During supper that evening, the Empress Dowager had been informed about King Ashka’s proposition. The woman was a frightening one, with long, thick locks, brown as coffee, and with eyes blacker than beetles. She was still a very beautiful woman, regal and formidable, but she lived and acted as though she was still the Empress. She tried to rule through her son, but Cereo was far too free-spirited for such a stern hand; she tried to rule through the council, but they would not recognise her authority.

Her frustration was then poured out over young Celia, because the girl was the constant reminder of the Empress Dowager’s late husband’s infidelity. Celia knew Danaia hated her, and that she thought her to be a bad influence on her son the Emperor. She had even tried to spread the rumour that Celia was a witch—and if she wasn’t a witch, she was a whore.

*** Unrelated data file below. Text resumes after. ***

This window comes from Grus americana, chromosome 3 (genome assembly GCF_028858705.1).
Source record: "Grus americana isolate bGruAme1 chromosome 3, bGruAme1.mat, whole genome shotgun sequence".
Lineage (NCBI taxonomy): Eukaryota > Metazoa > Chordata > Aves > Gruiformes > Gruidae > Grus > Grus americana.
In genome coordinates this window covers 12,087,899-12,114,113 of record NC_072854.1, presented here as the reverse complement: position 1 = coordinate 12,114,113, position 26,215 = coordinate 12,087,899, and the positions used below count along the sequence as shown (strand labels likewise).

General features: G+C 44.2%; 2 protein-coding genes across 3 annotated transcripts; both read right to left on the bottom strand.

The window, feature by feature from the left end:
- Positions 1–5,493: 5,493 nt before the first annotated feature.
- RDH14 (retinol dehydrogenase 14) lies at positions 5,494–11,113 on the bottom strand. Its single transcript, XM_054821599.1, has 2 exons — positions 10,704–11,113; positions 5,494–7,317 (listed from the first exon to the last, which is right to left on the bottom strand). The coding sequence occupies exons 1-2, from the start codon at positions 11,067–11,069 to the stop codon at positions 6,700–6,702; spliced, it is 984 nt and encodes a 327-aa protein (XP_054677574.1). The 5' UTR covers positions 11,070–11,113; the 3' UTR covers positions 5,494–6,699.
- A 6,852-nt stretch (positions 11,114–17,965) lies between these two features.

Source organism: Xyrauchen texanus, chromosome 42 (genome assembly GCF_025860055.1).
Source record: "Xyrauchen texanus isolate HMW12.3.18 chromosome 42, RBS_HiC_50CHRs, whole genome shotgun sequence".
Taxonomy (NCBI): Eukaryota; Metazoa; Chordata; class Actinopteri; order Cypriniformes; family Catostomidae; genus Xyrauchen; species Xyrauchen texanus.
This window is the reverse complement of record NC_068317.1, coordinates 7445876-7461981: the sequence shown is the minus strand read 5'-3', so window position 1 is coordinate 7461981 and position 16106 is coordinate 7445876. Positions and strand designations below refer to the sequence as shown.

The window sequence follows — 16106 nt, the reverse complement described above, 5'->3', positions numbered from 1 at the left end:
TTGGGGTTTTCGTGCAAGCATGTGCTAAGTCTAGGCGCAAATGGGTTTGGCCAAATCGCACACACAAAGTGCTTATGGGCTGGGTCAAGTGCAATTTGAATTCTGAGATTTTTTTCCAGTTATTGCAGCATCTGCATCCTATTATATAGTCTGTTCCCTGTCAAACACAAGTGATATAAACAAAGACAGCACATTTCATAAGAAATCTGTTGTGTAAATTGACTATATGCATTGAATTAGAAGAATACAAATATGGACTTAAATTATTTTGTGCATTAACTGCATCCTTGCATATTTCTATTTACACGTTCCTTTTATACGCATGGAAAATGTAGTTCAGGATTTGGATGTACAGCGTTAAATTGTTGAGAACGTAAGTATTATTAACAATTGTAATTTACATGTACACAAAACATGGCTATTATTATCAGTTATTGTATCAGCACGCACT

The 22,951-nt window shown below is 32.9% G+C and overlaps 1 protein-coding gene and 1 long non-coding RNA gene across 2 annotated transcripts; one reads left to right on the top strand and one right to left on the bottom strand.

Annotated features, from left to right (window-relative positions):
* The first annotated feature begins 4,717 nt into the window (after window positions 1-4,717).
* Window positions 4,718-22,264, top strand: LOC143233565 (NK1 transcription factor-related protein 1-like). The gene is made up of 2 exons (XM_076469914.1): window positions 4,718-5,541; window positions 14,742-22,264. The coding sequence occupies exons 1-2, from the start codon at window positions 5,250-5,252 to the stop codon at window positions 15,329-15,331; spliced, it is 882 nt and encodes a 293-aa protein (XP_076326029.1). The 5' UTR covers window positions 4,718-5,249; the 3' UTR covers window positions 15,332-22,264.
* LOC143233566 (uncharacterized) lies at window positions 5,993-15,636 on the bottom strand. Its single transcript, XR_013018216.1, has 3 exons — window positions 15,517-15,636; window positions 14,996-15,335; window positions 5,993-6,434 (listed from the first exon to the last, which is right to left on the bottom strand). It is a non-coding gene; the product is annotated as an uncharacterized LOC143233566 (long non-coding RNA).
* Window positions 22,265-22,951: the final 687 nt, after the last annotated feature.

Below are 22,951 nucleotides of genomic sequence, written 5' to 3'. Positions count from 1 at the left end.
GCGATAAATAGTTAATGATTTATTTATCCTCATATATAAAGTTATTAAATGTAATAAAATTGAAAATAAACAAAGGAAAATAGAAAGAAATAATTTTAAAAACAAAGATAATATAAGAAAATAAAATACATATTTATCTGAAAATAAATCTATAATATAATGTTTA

Cereo had put an end to every foul rumour his mother had started, but it was clear that the war between the two women would only end when one of them passed away, or left the capital.

“I hear Aranthe is a rather new kingdom,” said Danaia. “Barely a hundred years old. I also hear savages live amongst the nobility. It would suit your liveliness perfectly, Miss Celia—”

“It’s Princess Celia, Mother,” Cereo muttered.

The Empress Dowager pressed her lips tightly together. “It would be, if she were royalty.”

“We’ve had this discussion, Mother,” said Cereo. “She’s my father’s daughter, and thus she is my sister. You will address her properly.”

Sighing deeply, the Empress Dowager put down her glass. “Indeed. Princess, I think this is a most perfect match for you.”

Celia narrowed her eyes and glared at the woman. “How would you know? You’ve never spoken to an Aranthian in your life. Why would you think this is my best offer?”

“Well,” sneered the Empress Dowager, “I don’t suspect you’ll receive better offers elsewhere.”

Before Celia could reply, Cereo snapped, “That is quite enough for the both of you.”